And the guy who ran country during that time was not hapless Atis Slakteris or Aigars Kalvītis, but supposedly competent banking expert Gordon Brown. His policies are actually socially irresponsible, since it burdens the next generation with a growing external debt. This means less money for social programs, and more money to serve the debts incurred by 13 years of Labour government. Here is one short video, where British conservatives criticize this approach - .

I'm not speaking of ideology of anyone here. Perhaps Blair and Brown deserve some credit for making Labour party what it is today - it is no longer doing narrow minded trade-unionist stuff; these guys are not Arthur Scargill types. But eventually some of the "new Labour" policies led the nation into a dead end. It is a telling sign that Mr.Clegg (even though his party is also sort of left-wing) did not want anything to do with the guys like Gordon Brown.

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m. 20.05.2010 20:05
Well - history show that it is hard and almost impossible sell the Conservative programme to voters during the rational discussions and decision making but Conservatives usually are strong at employing cultural and emotional issues. The question is - what that gives to the country? I think - it leads to devastation.

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m. 20.05.2010 19:56
Many people have concerns about new government - it was unusual for Clegg party to enter into coalition with conservatives and especially in this time when G20 is seeking compromise on bank regulation and prevention of such silly crisis as the present one (this crisis is silly because the "good crises" arise from Schumpeterian creative destruction when investors had provided sufficient funds for implementation of new technological achievements and they had overinvested in the later stages of innovation adoption; the dot com bubble is excellent example of "good crisis").

G20 countries now are more unevenly distributed in their position of bank regulation. US government is socially responsible and up to this month it had strong partner in Europe in the person of Brown, sadly, now this has come to the end.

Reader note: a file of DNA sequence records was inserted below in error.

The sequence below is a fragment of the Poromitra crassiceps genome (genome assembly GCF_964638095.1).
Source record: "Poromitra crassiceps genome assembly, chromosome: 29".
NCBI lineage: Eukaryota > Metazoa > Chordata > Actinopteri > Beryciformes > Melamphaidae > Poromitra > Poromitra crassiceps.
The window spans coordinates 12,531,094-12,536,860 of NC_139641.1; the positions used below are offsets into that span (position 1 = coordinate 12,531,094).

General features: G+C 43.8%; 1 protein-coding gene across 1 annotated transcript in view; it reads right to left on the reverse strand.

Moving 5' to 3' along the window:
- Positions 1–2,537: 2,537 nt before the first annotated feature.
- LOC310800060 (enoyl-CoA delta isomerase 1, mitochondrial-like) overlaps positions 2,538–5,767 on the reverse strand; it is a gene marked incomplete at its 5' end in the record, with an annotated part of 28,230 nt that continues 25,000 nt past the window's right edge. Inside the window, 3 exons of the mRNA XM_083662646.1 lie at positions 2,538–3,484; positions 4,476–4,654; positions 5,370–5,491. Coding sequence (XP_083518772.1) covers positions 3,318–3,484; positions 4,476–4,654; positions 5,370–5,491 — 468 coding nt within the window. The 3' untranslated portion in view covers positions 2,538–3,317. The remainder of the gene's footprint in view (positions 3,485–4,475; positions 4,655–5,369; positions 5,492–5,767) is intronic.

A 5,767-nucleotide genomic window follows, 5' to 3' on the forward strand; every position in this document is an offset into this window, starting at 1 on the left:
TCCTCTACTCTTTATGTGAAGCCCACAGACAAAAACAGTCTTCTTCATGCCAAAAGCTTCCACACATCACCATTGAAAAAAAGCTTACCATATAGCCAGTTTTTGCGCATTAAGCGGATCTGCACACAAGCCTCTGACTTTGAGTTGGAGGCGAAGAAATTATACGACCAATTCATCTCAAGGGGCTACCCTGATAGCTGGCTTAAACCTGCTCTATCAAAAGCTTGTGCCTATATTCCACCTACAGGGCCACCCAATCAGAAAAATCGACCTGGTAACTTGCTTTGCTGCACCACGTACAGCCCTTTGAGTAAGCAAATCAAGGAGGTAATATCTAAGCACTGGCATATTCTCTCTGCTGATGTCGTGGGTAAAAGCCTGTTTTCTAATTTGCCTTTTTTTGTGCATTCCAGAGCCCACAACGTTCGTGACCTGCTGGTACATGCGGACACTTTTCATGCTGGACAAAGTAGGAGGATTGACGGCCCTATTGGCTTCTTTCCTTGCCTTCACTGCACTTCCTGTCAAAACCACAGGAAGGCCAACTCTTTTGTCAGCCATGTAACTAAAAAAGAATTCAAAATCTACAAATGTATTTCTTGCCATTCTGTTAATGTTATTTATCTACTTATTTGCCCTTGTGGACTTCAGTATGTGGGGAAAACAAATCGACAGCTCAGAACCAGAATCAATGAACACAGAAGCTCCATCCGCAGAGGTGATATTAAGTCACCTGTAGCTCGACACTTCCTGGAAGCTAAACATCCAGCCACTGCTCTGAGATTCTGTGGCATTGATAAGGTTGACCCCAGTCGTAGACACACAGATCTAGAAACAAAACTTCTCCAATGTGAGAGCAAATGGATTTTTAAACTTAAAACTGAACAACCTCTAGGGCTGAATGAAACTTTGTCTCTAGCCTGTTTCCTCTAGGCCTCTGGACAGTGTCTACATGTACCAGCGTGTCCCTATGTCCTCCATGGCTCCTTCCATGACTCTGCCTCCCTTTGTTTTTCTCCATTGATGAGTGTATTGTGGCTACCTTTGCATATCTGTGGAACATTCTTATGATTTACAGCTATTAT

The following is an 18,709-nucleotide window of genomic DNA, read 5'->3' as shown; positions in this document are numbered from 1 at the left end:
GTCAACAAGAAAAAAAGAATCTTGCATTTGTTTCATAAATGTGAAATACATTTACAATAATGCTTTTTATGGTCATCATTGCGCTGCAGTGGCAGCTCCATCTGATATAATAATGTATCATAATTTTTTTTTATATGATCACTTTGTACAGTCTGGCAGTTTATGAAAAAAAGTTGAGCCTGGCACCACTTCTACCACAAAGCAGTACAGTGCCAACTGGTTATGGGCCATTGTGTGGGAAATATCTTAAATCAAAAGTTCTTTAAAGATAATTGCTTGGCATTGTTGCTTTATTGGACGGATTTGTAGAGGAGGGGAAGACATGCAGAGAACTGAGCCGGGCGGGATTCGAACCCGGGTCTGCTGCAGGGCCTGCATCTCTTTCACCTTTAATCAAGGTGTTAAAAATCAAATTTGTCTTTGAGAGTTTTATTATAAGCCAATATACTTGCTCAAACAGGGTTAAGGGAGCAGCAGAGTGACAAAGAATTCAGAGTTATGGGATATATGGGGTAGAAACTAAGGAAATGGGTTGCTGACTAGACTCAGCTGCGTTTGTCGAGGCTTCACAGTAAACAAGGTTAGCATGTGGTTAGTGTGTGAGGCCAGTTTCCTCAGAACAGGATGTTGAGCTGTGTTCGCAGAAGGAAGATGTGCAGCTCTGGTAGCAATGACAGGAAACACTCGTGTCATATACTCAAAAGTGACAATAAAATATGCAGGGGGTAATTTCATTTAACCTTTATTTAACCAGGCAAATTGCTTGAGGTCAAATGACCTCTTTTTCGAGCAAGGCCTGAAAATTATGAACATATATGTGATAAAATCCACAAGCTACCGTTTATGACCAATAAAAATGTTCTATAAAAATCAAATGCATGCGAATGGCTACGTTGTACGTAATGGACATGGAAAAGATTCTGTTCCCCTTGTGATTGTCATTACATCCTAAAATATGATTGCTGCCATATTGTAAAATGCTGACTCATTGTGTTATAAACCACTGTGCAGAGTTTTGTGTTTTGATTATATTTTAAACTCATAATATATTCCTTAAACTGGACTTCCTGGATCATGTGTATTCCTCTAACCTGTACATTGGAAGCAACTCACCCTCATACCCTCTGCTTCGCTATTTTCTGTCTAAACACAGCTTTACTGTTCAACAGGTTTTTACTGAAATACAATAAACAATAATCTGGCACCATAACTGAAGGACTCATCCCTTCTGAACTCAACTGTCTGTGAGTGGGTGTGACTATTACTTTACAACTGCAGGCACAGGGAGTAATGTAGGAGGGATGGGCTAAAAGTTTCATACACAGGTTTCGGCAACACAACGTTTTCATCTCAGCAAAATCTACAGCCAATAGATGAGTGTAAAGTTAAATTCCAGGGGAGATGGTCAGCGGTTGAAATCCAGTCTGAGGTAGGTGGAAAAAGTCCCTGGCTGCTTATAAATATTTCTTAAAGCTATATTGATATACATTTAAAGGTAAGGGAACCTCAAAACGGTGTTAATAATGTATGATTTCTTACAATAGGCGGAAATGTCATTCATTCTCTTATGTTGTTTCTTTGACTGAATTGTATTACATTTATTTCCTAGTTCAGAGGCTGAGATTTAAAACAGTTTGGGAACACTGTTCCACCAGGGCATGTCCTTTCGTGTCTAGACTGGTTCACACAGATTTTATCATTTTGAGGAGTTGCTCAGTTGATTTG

The section on banking in the new programme can cause concerns. There is nice wording about reforming the banking sector, about regulation, about tackling bonuses of executives. But bigger part is left out, sadly. First - there is no conclusion about separation of investment and usual retail banking. The wording about "unacceptable bonuses" is misleading, because you could not find any from banking sector who would be ready to name the current system as "unacceptable", contrary to the public perception. And the most grave issues with the programme is that it in no single word calls for greater openness and more equal rights of investors. Noone is asking to explain to the public the math and technological challenges that are behind the current trading practices - actually - there is very few secrets, far more concerns can be rised that the exceptionally large part of the trading is done outside the regulated markets with their usual requirements for reporting of all the trades, for reporting trades by insiders which can give the small and medium investors the clues what's going on. And this can be attributed to all the asset classes including the newcomers - emmission quotas. The history show that there can be only one really effective cure for malpractices in markets - and that is greated openness. The insitutions and practices that was created after the Great Depressions (and thanks to the courage and wisdome of Democrats) serves as example even today.

However - the statement about possible inclusion of housing prices in the CPI is laudable, especially because UK has strong inflation targeting regime and ECB had considered such measure as well and it can be very, very interesting for Latvia as well. However - this is only possibility, coalition has not made the decision.

Generally speaking - I feel that Britons will regret their choice. They can be bored by Labour, but consrvatives will do nothing good for UK. One excellent example are all the talks abot fiscal discipline. We know that UK deficit reached 300 billions in 1997 when Labours won Conservatives. Another example that proves that conservatives usually are "fiscally disciplined liars" come from the United States. Reagan and Bush the Older lead the United States to record high deficits, debt and government borrowing rates and it was the task to Democrats and Clinton to heal the US from the bad works of Conservatives and history repeated itself during the presidency of Bush the Younger. I guess - UK will now experience the same.

And at the end, I hope that current government and the expected worsening will reinvigorate the Labour and the fight about the party leadership will lead to many valuable discussions and also - to renewed and especially strong propositions for the next elections. And Labour will win again.

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Veiko Spolitis 20.05.2010 16:15
Very god synopsis, thank you Marija!